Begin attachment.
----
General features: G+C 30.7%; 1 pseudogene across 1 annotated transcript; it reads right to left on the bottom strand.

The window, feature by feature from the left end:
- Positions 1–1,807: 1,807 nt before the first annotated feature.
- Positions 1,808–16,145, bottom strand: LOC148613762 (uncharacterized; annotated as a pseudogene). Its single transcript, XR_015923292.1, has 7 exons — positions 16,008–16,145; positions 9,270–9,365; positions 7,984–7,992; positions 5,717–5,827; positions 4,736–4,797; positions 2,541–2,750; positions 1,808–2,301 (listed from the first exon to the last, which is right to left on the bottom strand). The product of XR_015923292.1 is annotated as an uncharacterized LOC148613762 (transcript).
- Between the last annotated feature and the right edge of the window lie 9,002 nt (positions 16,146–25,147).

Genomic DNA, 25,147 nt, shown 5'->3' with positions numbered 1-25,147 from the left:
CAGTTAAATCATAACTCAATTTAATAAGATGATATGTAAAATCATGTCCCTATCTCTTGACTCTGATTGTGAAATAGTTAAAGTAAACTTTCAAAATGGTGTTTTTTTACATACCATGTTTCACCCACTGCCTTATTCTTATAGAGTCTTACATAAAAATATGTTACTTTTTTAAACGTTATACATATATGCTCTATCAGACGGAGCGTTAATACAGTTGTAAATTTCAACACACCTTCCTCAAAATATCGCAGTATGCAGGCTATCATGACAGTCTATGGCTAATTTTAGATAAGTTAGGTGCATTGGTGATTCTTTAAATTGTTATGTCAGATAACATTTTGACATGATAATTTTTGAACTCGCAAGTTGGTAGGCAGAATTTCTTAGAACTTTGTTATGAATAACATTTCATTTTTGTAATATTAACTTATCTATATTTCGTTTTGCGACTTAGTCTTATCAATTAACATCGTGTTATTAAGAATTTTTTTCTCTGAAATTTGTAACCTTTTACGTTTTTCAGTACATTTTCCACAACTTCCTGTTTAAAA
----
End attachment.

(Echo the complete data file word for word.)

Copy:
General features: G+C 30.7%; 1 pseudogene across 1 annotated transcript; it reads right to left on the bottom strand.

The window, feature by feature from the left end:
- Positions 1–1,807: 1,807 nt before the first annotated feature.
- Positions 1,808–16,145, bottom strand: LOC148613762 (uncharacterized; annotated as a pseudogene). Its single transcript, XR_015923292.1, has 7 exons — positions 16,008–16,145; positions 9,270–9,365; positions 7,984–7,992; positions 5,717–5,827; positions 4,736–4,797; positions 2,541–2,750; positions 1,808–2,301 (listed from the first exon to the last, which is right to left on the bottom strand). The product of XR_015923292.1 is annotated as an uncharacterized LOC148613762 (transcript).
- Between the last annotated feature and the right edge of the window lie 9,002 nt (positions 16,146–25,147).

Genomic DNA, 25,147 nt, shown 5'->3' with positions numbered 1-25,147 from the left:
CAGTTAAATCATAACTCAATTTAATAAGATGATATGTAAAATCATGTCCCTATCTCTTGACTCTGATTGTGAAATAGTTAAAGTAAACTTTCAAAATGGTGTTTTTTTACATACCATGTTTCACCCACTGCCTTATTCTTATAGAGTCTTACATAAAAATATGTTACTTTTTTAAACGTTATACATATATGCTCTATCAGACGGAGCGTTAATACAGTTGTAAATTTCAACACACCTTCCTCAAAATATCGCAGTATGCAGGCTATCATGACAGTCTATGGCTAATTTTAGATAAGTTAGGTGCATTGGTGATTCTTTAAATTGTTATGTCAGATAACATTTTGACATGATAATTTTTGAACTCGCAAGTTGGTAGGCAGAATTTCTTAGAACTTTGTTATGAATAACATTTCATTTTTGTAATATTAACTTATCTATATTTCGTTTTGCGACTTAGTCTTATCAATTAACATCGTGTTATTAAGAATTTTTTTCTCTGAAATTTGTAACCTTTTACGTTTTTCAGTACATTTTCCACAACTTCCTGTTTAAAA